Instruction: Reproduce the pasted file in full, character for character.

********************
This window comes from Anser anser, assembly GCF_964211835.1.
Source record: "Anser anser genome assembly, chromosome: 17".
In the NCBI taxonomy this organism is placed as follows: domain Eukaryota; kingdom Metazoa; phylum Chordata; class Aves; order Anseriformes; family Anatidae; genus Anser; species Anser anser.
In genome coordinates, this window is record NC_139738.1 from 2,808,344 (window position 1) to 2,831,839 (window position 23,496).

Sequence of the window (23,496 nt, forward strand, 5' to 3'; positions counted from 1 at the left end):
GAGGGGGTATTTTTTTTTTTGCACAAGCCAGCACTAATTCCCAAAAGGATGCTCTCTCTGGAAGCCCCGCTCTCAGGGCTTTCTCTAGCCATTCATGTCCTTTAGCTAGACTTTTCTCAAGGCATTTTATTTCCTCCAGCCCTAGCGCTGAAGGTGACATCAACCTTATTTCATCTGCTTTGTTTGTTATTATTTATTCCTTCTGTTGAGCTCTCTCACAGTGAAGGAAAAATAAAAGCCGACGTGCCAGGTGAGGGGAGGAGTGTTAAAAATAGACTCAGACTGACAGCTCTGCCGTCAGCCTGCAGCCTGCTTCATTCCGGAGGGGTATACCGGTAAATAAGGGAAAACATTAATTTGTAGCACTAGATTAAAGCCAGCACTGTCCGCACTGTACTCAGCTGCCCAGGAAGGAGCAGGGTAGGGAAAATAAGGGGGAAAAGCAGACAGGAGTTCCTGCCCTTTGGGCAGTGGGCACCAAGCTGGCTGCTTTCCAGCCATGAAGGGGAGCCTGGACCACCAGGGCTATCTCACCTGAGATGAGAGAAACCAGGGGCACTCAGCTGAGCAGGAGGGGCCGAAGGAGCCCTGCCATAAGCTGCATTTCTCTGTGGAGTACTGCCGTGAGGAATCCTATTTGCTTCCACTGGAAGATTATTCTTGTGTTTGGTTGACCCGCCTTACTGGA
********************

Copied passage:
This window comes from Anser anser, assembly GCF_964211835.1.
Source record: "Anser anser genome assembly, chromosome: 17".
In the NCBI taxonomy this organism is placed as follows: domain Eukaryota; kingdom Metazoa; phylum Chordata; class Aves; order Anseriformes; family Anatidae; genus Anser; species Anser anser.
In genome coordinates, this window is record NC_139738.1 from 2,808,344 (window position 1) to 2,831,839 (window position 23,496).

Sequence of the window (23,496 nt, forward strand, 5' to 3'; positions counted from 1 at the left end):
GAGGGGGTATTTTTTTTTTTGCACAAGCCAGCACTAATTCCCAAAAGGATGCTCTCTCTGGAAGCCCCGCTCTCAGGGCTTTCTCTAGCCATTCATGTCCTTTAGCTAGACTTTTCTCAAGGCATTTTATTTCCTCCAGCCCTAGCGCTGAAGGTGACATCAACCTTATTTCATCTGCTTTGTTTGTTATTATTTATTCCTTCTGTTGAGCTCTCTCACAGTGAAGGAAAAATAAAAGCCGACGTGCCAGGTGAGGGGAGGAGTGTTAAAAATAGACTCAGACTGACAGCTCTGCCGTCAGCCTGCAGCCTGCTTCATTCCGGAGGGGTATACCGGTAAATAAGGGAAAACATTAATTTGTAGCACTAGATTAAAGCCAGCACTGTCCGCACTGTACTCAGCTGCCCAGGAAGGAGCAGGGTAGGGAAAATAAGGGGGAAAAGCAGACAGGAGTTCCTGCCCTTTGGGCAGTGGGCACCAAGCTGGCTGCTTTCCAGCCATGAAGGGGAGCCTGGACCACCAGGGCTATCTCACCTGAGATGAGAGAAACCAGGGGCACTCAGCTGAGCAGGAGGGGCCGAAGGAGCCCTGCCATAAGCTGCATTTCTCTGTGGAGTACTGCCGTGAGGAATCCTATTTGCTTCCACTGGAAGATTATTCTTGTGTTTGGTTGACCCGCCTTACTGGA